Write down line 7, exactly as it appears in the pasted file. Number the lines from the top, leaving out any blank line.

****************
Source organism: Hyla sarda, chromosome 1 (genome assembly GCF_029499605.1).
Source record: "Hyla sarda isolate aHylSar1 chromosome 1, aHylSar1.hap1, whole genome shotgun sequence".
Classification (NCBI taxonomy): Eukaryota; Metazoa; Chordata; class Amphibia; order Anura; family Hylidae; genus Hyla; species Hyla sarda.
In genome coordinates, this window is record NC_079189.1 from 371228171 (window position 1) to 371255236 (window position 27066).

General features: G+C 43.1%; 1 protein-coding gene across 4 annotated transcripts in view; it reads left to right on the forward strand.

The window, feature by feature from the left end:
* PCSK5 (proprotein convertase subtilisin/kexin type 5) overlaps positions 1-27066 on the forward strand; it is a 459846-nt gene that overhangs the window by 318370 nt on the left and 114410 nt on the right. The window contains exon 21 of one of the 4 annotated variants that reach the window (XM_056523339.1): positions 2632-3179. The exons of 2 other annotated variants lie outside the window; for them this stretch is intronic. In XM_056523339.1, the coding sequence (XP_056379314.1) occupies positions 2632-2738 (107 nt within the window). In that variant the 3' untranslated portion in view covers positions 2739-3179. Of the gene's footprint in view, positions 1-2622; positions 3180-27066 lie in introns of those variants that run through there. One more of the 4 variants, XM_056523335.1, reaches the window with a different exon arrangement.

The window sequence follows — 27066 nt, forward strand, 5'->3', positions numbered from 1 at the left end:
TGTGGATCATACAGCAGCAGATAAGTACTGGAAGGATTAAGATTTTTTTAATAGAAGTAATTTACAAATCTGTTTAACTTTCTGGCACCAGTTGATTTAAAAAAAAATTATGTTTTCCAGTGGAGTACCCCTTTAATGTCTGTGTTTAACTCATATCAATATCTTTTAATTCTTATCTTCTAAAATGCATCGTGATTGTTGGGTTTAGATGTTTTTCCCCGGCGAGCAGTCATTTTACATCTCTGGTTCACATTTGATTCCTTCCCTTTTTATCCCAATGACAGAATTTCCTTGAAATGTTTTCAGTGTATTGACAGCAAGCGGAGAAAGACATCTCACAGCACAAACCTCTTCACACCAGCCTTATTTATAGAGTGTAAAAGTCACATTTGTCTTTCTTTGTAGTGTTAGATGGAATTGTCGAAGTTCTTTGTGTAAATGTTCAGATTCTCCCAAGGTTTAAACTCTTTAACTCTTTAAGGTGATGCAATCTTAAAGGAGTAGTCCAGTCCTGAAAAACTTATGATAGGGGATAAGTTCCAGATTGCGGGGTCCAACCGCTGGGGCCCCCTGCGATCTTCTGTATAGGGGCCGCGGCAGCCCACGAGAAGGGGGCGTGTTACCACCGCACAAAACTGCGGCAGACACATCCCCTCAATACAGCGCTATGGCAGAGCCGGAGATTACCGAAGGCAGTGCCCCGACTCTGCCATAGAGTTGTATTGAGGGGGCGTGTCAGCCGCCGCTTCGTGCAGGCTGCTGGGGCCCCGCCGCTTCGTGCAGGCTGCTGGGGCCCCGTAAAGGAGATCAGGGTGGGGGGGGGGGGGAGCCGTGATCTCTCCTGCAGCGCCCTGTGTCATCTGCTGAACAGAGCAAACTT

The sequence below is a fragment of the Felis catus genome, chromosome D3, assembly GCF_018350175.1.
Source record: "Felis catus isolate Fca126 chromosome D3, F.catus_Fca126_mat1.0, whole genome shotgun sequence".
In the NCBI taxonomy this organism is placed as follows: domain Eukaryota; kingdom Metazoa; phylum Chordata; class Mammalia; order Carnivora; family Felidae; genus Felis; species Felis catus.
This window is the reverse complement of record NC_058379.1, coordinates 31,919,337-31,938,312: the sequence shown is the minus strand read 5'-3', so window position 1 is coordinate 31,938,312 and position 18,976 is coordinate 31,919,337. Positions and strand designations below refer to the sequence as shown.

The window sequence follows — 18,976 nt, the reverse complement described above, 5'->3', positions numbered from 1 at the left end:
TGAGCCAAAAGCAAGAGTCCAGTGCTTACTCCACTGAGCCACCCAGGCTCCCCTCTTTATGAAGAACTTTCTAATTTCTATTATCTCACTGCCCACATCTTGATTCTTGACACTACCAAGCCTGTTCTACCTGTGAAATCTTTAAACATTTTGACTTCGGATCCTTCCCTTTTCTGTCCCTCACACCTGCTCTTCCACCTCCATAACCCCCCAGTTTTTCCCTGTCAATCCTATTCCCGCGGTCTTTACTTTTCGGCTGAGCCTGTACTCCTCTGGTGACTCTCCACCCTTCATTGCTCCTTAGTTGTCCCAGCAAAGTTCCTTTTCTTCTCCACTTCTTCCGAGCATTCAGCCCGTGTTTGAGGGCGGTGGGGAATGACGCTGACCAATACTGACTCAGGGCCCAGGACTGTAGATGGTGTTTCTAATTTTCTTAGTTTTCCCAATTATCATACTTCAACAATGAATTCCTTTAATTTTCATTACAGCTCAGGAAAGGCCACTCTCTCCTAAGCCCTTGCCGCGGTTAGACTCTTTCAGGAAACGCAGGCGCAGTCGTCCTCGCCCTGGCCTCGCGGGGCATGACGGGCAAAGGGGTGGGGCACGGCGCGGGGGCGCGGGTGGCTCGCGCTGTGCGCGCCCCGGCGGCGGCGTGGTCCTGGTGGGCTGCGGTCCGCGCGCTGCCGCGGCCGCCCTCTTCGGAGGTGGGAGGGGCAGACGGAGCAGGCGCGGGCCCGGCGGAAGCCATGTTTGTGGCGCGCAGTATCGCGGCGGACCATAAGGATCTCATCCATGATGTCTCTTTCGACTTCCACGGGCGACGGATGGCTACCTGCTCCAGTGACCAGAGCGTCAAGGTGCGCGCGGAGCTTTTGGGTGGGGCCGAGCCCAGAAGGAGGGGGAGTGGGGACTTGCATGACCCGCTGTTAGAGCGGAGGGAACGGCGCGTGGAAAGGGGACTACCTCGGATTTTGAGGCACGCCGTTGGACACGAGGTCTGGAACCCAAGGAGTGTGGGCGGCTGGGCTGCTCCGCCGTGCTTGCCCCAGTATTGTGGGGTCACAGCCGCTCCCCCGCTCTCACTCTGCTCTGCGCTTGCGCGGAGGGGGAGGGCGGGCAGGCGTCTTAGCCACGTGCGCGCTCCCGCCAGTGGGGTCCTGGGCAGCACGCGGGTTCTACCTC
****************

* PCSK5 (proprotein convertase subtilisin/kexin type 5) overlaps positions 1-27066 on the forward strand; it is a 459846-nt gene that overhangs the window by 318370 nt on the left and 114410 nt on the right. The window contains exon 21 of one of the 4 annotated variants that reach the window (XM_056523339.1): positions 2632-3179. The exons of 2 other annotated variants lie outside the window; for them this stretch is intronic. In XM_056523339.1, the coding sequence (XP_056379314.1) occupies positions 2632-2738 (107 nt within the window). In that variant the 3' untranslated portion in view covers positions 2739-3179. Of the gene's footprint in view, positions 1-2622; positions 3180-27066 lie in introns of those variants that run through there. One more of the 4 variants, XM_056523335.1, reaches the window with a different exon arrangement.